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LOS ANGELES, CALIFORNIA - FEBRUARY 07: Lil Nas X attends the Tom Ford AW/20 Fashion Show at Milk Studios on February 07, 2020 in Los Angeles, California. (Photo by David Crotty/Patrick McMullan via Getty Images)
David Crotty/Patrick McMullan/Getty Images

Fashion

Turns Out Nike Doesn’t Love Lil Nas X’s Satan Shoes — UPDATE

The company is suing MSCHF for copyright infringement.

Editor's Note: This article has been updated to reflect the latest news from the case’s court hearing on Thursday, April 1 and reaching a settlement on Thursday, April 8.

Lil Nas X’s Satan Shoes have some famous fans, including, but not limited to, Miley Cyrus. It also has some pretty big haters, namely Nike, which is now suing Lil Nas X’s collaborator MSCHF for copyright infringement.

According to The Hollywood Reporter, a federal judge has ordered that MSCHF stop selling the Satan Shoes in a temporary restraining order on Thursday, April 1. An injunction hearing will come next, but judge Eric Komitee has indicated that Nike will most likely win the case based on the evidence already presented.

Lil Nas X and MSCHF made 666 of the Satan Shoe sneakers as part the rapper’s release of his latest song “Montero (Call Me By Your Name).” The black Nike Air Max 97s feature a pentagram and a drop of human blood from the MSCHF team.

“MSCHF and its unauthorized Satan Shoes are likely to cause confusion and dilution and create an erroneous association between MSCHF's products and Nike,” Nike said in its complaint. “In the short time since the announcement of the Satan Shoes, Nike has suffered significant harm to its goodwill, including among consumers who believe that Nike is endorsing satanism.”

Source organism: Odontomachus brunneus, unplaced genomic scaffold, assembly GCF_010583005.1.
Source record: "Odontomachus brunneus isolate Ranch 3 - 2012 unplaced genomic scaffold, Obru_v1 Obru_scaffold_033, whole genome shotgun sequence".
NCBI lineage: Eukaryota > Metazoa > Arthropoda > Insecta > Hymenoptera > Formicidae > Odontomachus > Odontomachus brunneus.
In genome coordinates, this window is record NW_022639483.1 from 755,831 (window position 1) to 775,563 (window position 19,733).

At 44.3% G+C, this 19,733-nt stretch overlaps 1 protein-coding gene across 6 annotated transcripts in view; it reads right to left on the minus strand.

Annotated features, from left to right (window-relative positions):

MSCHF has previously sold a similar shoe in 2019, the now sold-out Jesus sneakers, which also used Nike’s Air Max 97s. However, Nike did not seek legal action against the Brooklyn-based company for those.

Lil Nas X, who is not named in the lawsuit, appears to be unbothered by the controversy, as he’s been busy tweeting memes about Nike.

On Thursday, April 8, Nike and MSCHF reached a settlement, according to NBC News. The Brooklyn-based company will voluntary recall the sneakers, as well as offer refunds and a buy-back program for both its “Satan Shoes” and “Jesus Shoes.”

“If any purchasers were confused, or if they otherwise want to return their shoes, they may do so for a full refund,” Nike said in an official statement. “Purchasers who choose not to return their shoes and later encounter a product issue, defect or health concern should contact MSCHF, not Nike.”

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